President Barack Obama speaking at a town hall meeting at Wyffels Hybrids in mid-August.
Below are some of the agricultural highlights delivered by President Barack Obama during his State of the Union Address on Jan. 24 in Washington, DC.
See Obama's "Blueprint For An America Built to Last" plan.
Nowhere is the promise of innovation greater than in American-made energy. Over the last three years, we’ve opened millions of new acres for oil and gas exploration, and tonight, I’m directing my Administration to open more than 75 percent of our potential offshore oil and gas resources. Right now, American oil production is the highest that it’s been in eight years. That’s right – eight years. Not only that – last year, we relied less on foreign oil than in any of the past sixteen years.
But with only 2 percent of the world’s oil reserves, oil isn’t enough. This country needs an all-out, all-of-the-above strategy that develops every available source of American energy – a strategy that’s cleaner, cheaper, and full of new jobs.
We have a supply of natural gas that can last America nearly one hundred years, and my Administration will take every possible action to safely develop this energy. Experts believe this will support more than 600,000 jobs by the end of the decade. And I’m requiring all companies that drill for gas on public lands to disclose the chemicals they use. America will develop this resource without putting the health and safety of our citizens at risk.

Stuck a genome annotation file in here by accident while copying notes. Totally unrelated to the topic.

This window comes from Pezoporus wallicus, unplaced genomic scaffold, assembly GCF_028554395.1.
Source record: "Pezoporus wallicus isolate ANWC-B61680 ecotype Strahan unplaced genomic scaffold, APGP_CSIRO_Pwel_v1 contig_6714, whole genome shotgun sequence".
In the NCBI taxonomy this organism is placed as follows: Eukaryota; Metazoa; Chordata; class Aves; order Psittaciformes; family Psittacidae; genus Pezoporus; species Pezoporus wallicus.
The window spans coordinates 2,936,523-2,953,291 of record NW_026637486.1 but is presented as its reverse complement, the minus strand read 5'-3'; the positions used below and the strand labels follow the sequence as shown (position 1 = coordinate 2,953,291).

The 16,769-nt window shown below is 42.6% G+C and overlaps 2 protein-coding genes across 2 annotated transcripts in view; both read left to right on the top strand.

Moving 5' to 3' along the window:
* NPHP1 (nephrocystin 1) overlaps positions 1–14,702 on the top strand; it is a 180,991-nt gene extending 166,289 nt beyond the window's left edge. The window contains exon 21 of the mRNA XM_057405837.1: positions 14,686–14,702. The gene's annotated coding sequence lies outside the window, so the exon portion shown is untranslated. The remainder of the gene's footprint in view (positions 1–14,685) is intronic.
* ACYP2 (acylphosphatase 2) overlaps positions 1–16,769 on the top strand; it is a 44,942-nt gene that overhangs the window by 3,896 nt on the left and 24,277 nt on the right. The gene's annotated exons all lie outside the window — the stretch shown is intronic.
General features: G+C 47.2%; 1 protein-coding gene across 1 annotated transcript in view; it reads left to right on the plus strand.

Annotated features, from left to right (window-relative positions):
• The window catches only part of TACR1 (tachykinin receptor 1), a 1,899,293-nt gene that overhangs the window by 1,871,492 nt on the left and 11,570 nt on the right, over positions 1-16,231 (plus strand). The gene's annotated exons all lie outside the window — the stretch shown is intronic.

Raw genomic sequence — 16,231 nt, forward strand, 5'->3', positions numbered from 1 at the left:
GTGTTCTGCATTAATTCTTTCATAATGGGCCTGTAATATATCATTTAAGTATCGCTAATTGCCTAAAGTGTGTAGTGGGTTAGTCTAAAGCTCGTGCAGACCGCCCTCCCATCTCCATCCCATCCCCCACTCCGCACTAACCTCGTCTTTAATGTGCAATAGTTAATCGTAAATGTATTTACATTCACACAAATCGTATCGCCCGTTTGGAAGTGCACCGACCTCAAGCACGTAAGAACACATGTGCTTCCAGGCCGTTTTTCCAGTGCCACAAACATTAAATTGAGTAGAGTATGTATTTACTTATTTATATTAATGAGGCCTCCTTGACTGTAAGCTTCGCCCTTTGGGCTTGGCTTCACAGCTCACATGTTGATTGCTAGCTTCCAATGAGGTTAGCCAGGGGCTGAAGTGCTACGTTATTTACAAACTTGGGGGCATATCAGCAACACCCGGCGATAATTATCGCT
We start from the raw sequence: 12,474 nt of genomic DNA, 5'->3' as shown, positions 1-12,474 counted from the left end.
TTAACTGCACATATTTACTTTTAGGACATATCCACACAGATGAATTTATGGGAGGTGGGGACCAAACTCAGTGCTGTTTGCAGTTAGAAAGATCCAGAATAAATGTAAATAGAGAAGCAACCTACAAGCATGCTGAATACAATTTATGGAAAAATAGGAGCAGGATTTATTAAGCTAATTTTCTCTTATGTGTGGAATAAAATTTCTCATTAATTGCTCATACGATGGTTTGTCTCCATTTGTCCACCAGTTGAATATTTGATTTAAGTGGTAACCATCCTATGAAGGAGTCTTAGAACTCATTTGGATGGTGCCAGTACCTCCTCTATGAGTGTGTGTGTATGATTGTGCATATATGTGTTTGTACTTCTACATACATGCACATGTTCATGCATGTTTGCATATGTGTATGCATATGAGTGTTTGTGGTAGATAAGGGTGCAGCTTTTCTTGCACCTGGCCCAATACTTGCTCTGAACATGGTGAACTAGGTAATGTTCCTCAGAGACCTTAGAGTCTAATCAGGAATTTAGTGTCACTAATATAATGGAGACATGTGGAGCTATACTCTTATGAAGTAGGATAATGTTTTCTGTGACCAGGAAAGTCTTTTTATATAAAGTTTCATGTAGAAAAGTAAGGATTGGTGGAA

The development of natural gas will create jobs and power trucks and factories that are cleaner and cheaper, proving that we don’t have to choose between our environment and our economy. And by the way, it was public research dollars, over the course of thirty years, that helped develop the technologies to extract all this natural gas out of shale rock – reminding us that Government support is critical in helping businesses get new energy ideas off the ground.
What’s true for natural gas is true for clean energy. In three years, our partnership with the private sector has already positioned America to be the world’s leading manufacturer of high-tech batteries. Because of federal investments, renewable energy use has nearly doubled. And thousands of Americans have jobs because of it.
When Bryan Ritterby was laid off from his job making furniture, he said he worried that at 55, no one would give him a second chance. But he found work at Energetx, a wind turbine manufacturer in Michigan. Before the recession, the factory only made luxury yachts. Today, it’s hiring workers like Bryan, who said, "I’m proud to be working in the industry of the future."
Our experience with shale gas shows us that the payoffs on these public investments don’t always come right away. Some technologies don’t pan out; some companies fail. But I will not walk away from the promise of clean energy. I will not walk away from workers like Bryan. I will not cede the wind or solar or battery industry to China or Germany because we refuse to make the same commitment here. We have subsidized oil companies for a century. That’s long enough. It’s time to end the taxpayer giveaways to an industry that’s rarely been more profitable, and double-down on a clean energy industry that’s never been more promising. Pass clean energy tax credits and create these jobs.